Description: In “a wonderful, atmospheric mystery” featuring forensic archaeologist Ruth Galloway and DCI Harry Nelson, six bodies of men killed during World War II turn up in Brighton—bringing with them a long-buried, nefarious secret (Milwaukee Journal Sentinel).

Just back from maternity leave, forensic archeologist Ruth is finding it hard to juggle motherhood and work when she is called in to investigate human bones that have surfaced on a remote Norfolk beach. The presence of DCI Harry Nelson, the married father of her daughter, does not help. The bones, six men with their arms bound, turn out to date back to World War II, a desperate time on this stretch of coastland.

As Ruth and Nelson investigate, Home Guard veteran Archie Whitcliffe reveals the existence of a secret the old soldiers have vowed to protect with their lives. But then Archie is killed and a German journalist arrives, asking questions about Operation Lucifer, a plan to stop a German invasion, and a possible British war crime. What was Operation Lucifer? And who is prepared to kill to keep its secret?

My Thoughts: Dr. Ruth Galloway is juggling the care of her five-month-old daughter, her relationship with DCI Nelson, and bones discovered on an eroding seashore. These bones are found with tied wrists and gunshot wounds in the back of the neck. 

Testing determines that the bones are about 70 years old and from Germany which puts their deaths during World War II. That would be an interesting historical mystery if DCI Nelson doesn't have to investigate suspicious deaths of some of the very few remaining survivors who might know what happened to the men found buried. Someone clearly wants to cover up what happened when these Germans showed up on the coast.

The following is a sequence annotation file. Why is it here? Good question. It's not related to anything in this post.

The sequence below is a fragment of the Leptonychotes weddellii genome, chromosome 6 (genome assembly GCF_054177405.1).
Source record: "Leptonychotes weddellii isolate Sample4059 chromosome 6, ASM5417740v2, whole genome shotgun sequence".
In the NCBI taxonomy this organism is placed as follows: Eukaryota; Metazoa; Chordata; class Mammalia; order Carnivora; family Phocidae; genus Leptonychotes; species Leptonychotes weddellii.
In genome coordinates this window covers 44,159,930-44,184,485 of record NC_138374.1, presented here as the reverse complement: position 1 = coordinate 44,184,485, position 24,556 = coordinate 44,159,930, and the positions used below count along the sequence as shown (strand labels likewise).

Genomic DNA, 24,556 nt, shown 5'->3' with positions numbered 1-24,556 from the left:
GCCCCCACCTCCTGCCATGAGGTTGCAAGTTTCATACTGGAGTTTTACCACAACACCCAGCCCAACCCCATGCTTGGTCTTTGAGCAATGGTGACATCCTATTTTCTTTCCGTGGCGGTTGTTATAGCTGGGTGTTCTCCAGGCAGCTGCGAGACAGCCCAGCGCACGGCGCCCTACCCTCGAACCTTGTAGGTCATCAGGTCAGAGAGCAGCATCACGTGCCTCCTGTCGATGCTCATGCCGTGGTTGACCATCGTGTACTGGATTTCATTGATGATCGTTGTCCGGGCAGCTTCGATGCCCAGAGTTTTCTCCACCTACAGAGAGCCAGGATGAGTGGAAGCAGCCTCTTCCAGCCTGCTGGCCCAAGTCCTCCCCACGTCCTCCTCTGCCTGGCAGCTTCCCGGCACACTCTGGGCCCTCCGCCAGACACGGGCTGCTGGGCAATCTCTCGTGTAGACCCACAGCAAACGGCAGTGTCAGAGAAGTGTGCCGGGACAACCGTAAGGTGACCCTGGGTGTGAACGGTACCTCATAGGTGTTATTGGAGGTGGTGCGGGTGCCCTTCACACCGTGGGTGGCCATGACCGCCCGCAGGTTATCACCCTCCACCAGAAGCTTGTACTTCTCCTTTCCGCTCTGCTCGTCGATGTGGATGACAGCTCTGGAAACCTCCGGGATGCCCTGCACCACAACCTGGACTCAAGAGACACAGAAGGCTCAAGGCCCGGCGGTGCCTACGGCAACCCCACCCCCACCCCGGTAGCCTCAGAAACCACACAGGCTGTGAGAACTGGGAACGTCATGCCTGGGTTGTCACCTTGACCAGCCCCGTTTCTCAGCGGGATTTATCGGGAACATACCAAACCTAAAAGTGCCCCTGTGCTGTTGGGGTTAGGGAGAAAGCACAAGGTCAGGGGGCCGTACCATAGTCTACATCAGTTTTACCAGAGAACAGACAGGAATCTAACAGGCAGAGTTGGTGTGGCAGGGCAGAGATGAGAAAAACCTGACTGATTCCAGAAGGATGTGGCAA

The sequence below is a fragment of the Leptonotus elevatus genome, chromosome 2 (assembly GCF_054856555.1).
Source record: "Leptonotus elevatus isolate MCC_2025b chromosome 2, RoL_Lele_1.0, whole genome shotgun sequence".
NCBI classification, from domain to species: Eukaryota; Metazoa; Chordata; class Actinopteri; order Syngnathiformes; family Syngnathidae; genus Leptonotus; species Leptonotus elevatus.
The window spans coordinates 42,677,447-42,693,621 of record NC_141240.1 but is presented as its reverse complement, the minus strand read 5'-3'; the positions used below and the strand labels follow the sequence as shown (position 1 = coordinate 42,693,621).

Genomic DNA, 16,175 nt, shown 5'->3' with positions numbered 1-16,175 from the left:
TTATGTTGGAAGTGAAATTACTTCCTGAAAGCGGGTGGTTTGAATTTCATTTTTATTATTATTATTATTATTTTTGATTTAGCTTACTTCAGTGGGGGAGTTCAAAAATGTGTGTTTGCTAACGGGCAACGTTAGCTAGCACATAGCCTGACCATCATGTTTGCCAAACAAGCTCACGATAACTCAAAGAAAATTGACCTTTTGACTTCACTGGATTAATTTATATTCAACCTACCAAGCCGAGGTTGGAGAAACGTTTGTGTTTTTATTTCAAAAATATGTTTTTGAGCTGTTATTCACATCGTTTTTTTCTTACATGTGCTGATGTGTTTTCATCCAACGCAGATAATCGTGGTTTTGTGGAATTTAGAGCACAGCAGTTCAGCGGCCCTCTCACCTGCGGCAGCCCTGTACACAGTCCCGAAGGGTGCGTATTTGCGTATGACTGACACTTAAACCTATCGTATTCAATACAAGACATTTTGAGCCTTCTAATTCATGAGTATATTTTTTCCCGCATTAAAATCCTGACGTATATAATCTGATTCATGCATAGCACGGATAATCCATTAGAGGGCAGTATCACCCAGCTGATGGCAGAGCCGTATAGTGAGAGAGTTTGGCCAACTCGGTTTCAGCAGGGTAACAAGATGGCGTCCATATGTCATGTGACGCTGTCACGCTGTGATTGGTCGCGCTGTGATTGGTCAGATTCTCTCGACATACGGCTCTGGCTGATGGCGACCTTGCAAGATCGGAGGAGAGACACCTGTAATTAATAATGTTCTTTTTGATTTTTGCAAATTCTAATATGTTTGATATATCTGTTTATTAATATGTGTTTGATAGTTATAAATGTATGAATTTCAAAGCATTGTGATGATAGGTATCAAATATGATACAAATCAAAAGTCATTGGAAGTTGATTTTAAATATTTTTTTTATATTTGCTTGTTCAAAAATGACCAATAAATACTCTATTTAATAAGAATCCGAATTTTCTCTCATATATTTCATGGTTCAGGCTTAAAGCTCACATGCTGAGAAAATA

Ruth is also dealing with developing a routine for the care of her daughter Ruth and suffers from mother-guilt when she has to leave her in order to do her work as a forensic archaeologist. Ruth is also trying to find some balance with Nelson who wants to be a helpful caring father but doesn't want to blow up his marriage or ruin his relationship with his almost-grown daughters. It doesn't help the Nelson's wife wants to help Ruth whom she sees, rightly, as a woman a bit out of depth in raising a baby. 

This was a great story and entertaining mystery. I love the setting and the characters. 

Favorite Quote:
She has got her figure back after having the baby, which is a shame -- she was rather hoping to ger someone else's. 
I bought this one. You can buy your copy here.